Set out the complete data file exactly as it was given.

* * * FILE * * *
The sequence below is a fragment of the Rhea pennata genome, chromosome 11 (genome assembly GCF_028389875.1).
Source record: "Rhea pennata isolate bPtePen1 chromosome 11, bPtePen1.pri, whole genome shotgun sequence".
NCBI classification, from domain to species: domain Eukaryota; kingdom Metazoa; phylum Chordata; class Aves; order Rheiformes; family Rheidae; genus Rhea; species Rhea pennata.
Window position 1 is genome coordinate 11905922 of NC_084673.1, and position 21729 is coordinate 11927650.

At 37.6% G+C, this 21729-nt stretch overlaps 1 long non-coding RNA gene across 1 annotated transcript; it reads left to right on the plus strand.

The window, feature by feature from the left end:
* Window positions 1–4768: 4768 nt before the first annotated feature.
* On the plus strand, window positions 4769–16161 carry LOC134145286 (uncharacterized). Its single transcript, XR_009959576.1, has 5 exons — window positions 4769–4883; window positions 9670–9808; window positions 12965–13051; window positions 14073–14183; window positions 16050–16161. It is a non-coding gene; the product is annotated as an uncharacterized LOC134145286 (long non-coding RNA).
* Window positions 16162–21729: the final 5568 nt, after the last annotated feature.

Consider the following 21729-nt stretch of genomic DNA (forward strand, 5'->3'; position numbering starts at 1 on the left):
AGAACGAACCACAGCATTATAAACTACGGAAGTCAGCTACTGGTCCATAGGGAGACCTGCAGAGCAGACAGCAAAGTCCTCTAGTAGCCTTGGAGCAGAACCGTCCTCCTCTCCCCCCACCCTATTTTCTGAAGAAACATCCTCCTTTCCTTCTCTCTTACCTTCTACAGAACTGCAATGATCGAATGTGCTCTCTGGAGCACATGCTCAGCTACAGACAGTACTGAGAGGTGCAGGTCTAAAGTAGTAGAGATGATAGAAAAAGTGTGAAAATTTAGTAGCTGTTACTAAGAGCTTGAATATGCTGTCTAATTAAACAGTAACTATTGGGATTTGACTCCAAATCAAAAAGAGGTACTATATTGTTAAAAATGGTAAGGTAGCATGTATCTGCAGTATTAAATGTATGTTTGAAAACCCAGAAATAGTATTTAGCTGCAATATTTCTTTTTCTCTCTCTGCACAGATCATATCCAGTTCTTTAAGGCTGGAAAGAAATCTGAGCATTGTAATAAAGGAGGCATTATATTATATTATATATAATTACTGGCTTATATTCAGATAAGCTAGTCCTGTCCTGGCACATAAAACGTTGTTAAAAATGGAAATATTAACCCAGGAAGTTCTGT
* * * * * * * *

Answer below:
The sequence below is a fragment of the Rhea pennata genome, chromosome 11 (genome assembly GCF_028389875.1).
Source record: "Rhea pennata isolate bPtePen1 chromosome 11, bPtePen1.pri, whole genome shotgun sequence".
NCBI classification, from domain to species: domain Eukaryota; kingdom Metazoa; phylum Chordata; class Aves; order Rheiformes; family Rheidae; genus Rhea; species Rhea pennata.
Window position 1 is genome coordinate 11905922 of NC_084673.1, and position 21729 is coordinate 11927650.

At 37.6% G+C, this 21729-nt stretch overlaps 1 long non-coding RNA gene across 1 annotated transcript; it reads left to right on the plus strand.

The window, feature by feature from the left end:
* Window positions 1–4768: 4768 nt before the first annotated feature.
* On the plus strand, window positions 4769–16161 carry LOC134145286 (uncharacterized). Its single transcript, XR_009959576.1, has 5 exons — window positions 4769–4883; window positions 9670–9808; window positions 12965–13051; window positions 14073–14183; window positions 16050–16161. It is a non-coding gene; the product is annotated as an uncharacterized LOC134145286 (long non-coding RNA).
* Window positions 16162–21729: the final 5568 nt, after the last annotated feature.

Consider the following 21729-nt stretch of genomic DNA (forward strand, 5'->3'; position numbering starts at 1 on the left):
AGAACGAACCACAGCATTATAAACTACGGAAGTCAGCTACTGGTCCATAGGGAGACCTGCAGAGCAGACAGCAAAGTCCTCTAGTAGCCTTGGAGCAGAACCGTCCTCCTCTCCCCCCACCCTATTTTCTGAAGAAACATCCTCCTTTCCTTCTCTCTTACCTTCTACAGAACTGCAATGATCGAATGTGCTCTCTGGAGCACATGCTCAGCTACAGACAGTACTGAGAGGTGCAGGTCTAAAGTAGTAGAGATGATAGAAAAAGTGTGAAAATTTAGTAGCTGTTACTAAGAGCTTGAATATGCTGTCTAATTAAACAGTAACTATTGGGATTTGACTCCAAATCAAAAAGAGGTACTATATTGTTAAAAATGGTAAGGTAGCATGTATCTGCAGTATTAAATGTATGTTTGAAAACCCAGAAATAGTATTTAGCTGCAATATTTCTTTTTCTCTCTCTGCACAGATCATATCCAGTTCTTTAAGGCTGGAAAGAAATCTGAGCATTGTAATAAAGGAGGCATTATATTATATTATATATAATTACTGGCTTATATTCAGATAAGCTAGTCCTGTCCTGGCACATAAAACGTTGTTAAAAATGGAAATATTAACCCAGGAAGTTCTGT